Random acts of kindness are the most selfless way to help a stranger. No credit is asked for or expected, it’s simply done out of generosity. This is why a recent anonymous gift discovered within the pages of a book has inspired a viral thread about paying it forward.
Ashley Jost was shopping at a Target in Columbia, Missouri last week when she picked up a new book.
Jost purchased Girl, Stop Apologizing: A Shame-Free Plan for Embracing and Achieving Your Goals by Rachel Hollis as part of a reading challenge she committed to with her friends which consisted of reading 10 pages of a book every day for 75 days.
After returning home, the 27-year-old started reading her new book on the couch when she was distracted by her dog. Jost tossed the book to the side and noticed a $5 bill fell out.
She flipped through the pages and discovered a pink sticky note between the chapters.
The note read: “To the person who buys this book: I am having a tough day. I thought maybe I could brighten someone else’s with this little surprise. Go buy a coffee, donut, or a face mask. Practice some self-care today. Remember that you are loved. You are amazing. You are strong. Love, Lisa.”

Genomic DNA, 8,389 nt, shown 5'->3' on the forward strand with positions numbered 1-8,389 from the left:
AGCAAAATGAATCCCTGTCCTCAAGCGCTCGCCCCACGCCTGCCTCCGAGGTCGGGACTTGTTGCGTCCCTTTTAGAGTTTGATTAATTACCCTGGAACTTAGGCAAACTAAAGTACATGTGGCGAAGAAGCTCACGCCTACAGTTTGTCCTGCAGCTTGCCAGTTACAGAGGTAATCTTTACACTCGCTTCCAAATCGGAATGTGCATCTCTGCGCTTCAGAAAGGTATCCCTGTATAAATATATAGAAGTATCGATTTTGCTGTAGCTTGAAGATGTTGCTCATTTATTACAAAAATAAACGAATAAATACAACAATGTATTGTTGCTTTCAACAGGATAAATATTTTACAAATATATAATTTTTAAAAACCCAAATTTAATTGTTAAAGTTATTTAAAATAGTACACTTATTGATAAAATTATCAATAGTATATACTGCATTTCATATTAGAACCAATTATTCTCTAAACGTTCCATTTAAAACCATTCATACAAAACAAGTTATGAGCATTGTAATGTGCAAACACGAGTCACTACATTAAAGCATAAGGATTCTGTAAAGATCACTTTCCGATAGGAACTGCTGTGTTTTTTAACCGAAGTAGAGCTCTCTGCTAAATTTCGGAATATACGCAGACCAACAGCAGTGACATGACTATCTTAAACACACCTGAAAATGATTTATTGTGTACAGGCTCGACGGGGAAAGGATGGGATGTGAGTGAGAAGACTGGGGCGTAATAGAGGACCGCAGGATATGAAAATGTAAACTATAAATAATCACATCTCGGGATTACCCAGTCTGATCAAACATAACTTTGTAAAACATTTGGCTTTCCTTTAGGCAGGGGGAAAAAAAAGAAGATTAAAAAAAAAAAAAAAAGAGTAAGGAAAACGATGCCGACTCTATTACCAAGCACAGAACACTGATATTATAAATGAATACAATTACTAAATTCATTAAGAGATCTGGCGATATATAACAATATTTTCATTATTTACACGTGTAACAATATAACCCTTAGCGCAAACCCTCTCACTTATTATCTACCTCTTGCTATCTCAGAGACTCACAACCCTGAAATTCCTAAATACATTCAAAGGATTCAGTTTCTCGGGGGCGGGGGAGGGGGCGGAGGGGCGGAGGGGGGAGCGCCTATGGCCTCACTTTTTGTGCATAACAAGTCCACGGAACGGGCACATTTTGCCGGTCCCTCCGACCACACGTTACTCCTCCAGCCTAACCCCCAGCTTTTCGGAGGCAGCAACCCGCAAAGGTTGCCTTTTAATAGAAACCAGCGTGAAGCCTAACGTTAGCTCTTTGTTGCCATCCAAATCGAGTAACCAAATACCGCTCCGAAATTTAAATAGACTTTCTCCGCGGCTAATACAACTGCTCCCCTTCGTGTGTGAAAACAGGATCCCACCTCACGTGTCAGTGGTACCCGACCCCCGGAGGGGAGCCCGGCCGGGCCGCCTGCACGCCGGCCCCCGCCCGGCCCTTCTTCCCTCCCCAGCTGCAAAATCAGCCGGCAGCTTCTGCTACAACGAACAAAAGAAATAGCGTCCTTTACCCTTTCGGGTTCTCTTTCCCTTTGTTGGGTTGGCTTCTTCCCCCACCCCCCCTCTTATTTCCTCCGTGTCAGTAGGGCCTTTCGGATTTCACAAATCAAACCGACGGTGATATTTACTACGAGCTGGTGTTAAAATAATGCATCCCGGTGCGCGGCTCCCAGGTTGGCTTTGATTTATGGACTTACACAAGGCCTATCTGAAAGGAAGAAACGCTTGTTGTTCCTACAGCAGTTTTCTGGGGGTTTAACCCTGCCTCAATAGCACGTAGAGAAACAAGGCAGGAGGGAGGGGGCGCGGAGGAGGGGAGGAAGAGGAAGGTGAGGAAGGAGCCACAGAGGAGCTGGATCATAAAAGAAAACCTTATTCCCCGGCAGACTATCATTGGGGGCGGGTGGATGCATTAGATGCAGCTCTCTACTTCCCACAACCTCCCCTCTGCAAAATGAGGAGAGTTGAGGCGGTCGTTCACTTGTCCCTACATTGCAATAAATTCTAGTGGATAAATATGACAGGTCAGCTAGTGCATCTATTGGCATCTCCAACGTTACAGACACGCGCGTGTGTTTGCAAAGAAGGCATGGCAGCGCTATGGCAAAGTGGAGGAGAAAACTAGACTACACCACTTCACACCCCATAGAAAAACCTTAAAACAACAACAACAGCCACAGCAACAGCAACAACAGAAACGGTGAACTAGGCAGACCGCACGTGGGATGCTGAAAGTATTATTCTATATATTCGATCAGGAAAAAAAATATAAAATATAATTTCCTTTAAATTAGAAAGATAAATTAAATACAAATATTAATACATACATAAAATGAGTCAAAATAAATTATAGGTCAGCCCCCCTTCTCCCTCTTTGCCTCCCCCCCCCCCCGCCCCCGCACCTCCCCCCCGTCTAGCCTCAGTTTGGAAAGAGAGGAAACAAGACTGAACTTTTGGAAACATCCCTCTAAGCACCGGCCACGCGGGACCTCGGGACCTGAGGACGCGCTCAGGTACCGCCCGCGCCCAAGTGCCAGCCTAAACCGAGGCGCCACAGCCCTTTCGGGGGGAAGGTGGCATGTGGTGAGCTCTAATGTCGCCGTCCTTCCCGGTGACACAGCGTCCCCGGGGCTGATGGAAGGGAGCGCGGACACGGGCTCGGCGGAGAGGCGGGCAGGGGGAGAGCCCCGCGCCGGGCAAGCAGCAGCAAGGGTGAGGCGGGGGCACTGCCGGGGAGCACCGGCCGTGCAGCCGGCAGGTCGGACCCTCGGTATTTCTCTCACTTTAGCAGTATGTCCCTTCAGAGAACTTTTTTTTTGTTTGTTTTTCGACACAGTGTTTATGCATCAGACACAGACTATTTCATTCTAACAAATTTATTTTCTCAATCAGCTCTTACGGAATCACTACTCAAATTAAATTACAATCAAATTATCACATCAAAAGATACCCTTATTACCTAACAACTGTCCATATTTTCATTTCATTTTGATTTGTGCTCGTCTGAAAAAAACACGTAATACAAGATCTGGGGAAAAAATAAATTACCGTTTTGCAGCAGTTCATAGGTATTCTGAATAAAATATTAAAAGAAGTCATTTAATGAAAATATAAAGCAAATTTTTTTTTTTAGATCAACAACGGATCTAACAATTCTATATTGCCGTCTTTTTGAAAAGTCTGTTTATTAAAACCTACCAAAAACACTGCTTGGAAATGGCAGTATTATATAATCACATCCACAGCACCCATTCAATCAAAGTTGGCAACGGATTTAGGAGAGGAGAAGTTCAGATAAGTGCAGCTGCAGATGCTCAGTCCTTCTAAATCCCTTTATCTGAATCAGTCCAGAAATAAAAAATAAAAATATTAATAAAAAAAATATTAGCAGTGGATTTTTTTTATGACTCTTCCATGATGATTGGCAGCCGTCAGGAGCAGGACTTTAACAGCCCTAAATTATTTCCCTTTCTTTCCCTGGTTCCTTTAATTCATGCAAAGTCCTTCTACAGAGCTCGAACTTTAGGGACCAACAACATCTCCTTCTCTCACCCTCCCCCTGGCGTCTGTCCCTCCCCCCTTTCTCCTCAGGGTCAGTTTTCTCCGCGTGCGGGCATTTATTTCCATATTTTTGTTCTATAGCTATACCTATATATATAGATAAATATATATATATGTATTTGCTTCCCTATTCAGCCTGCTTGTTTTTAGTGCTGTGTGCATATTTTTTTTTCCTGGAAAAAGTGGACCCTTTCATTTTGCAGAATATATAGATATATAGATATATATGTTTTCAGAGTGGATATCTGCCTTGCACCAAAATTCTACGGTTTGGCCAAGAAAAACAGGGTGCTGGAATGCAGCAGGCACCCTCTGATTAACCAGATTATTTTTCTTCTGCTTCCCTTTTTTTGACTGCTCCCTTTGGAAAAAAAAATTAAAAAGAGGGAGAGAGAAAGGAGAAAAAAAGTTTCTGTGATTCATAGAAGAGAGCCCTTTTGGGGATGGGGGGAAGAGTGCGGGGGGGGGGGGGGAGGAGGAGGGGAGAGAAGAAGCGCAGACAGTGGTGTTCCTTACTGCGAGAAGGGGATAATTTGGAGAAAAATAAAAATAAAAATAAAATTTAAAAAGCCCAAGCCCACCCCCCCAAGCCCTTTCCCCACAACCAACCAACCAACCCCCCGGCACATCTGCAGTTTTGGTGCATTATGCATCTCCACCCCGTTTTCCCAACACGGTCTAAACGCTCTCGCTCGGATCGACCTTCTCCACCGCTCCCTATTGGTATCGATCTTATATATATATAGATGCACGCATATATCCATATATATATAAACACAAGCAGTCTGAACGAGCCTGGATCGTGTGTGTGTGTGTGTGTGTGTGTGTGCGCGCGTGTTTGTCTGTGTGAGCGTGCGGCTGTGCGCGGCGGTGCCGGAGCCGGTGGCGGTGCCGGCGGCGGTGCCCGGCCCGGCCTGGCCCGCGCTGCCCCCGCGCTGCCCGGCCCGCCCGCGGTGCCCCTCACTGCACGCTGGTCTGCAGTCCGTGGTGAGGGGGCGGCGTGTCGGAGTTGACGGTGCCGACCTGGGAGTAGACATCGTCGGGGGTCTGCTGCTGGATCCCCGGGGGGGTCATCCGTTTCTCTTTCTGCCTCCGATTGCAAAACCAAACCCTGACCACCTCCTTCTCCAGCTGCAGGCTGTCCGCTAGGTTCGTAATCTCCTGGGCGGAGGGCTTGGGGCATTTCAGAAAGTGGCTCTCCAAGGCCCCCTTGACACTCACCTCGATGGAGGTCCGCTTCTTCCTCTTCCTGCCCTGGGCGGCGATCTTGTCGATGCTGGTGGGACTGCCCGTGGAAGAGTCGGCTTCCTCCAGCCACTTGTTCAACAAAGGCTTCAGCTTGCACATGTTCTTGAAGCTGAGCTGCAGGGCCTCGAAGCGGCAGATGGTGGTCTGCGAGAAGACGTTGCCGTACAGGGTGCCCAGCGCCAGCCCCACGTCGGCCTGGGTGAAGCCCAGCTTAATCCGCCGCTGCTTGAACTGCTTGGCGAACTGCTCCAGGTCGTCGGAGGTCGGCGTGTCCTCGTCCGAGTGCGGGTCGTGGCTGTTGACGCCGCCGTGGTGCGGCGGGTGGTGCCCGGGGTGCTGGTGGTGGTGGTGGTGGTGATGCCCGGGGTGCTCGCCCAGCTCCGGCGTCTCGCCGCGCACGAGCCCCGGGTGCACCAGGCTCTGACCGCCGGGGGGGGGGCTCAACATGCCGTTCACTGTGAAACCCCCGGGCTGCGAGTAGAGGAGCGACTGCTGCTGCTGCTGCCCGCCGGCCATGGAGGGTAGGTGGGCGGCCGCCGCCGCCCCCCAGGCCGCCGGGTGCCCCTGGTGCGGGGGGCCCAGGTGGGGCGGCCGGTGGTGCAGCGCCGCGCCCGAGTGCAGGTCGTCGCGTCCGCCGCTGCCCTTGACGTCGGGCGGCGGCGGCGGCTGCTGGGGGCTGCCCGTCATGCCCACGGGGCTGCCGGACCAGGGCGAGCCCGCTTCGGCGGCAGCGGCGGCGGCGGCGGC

Jost was touched by the random act of kindness.
“I thought it takes someone really special to divert the energy and attention on a bad day to improving someone else’s,” Jost told BBC. “I know if I was having tough day I’d just want to sit in my pajamas eating ice cream!”
She later shared a photo of the note on her Twitter account.
I just finished a chapter of a book I bought at Target in Columbia, Mo., this morning.
Afterward, I tossed it on the ottoman and $5 fell out onto the floor. Then I found this note. Wow. People are so cool. pic.twitter.com/U5fOCZjNRy
— Ashley Jost (@ajost) April 28, 2019
Her tweet reads: “I just finished a chapter of a book I bought at Target in Columbia, Mo., this morning. Afterward, I tossed it on the ottoman and $5 fell out onto the floor. Then I found this note. Wow. People are so cool.”
Since posting, the tweet has garnered more than 3,000 likes and was also shared to the popular Facebook page Love What Matters.
People were in love with Jost’s story.
And some were even inspired to share their own good deeds.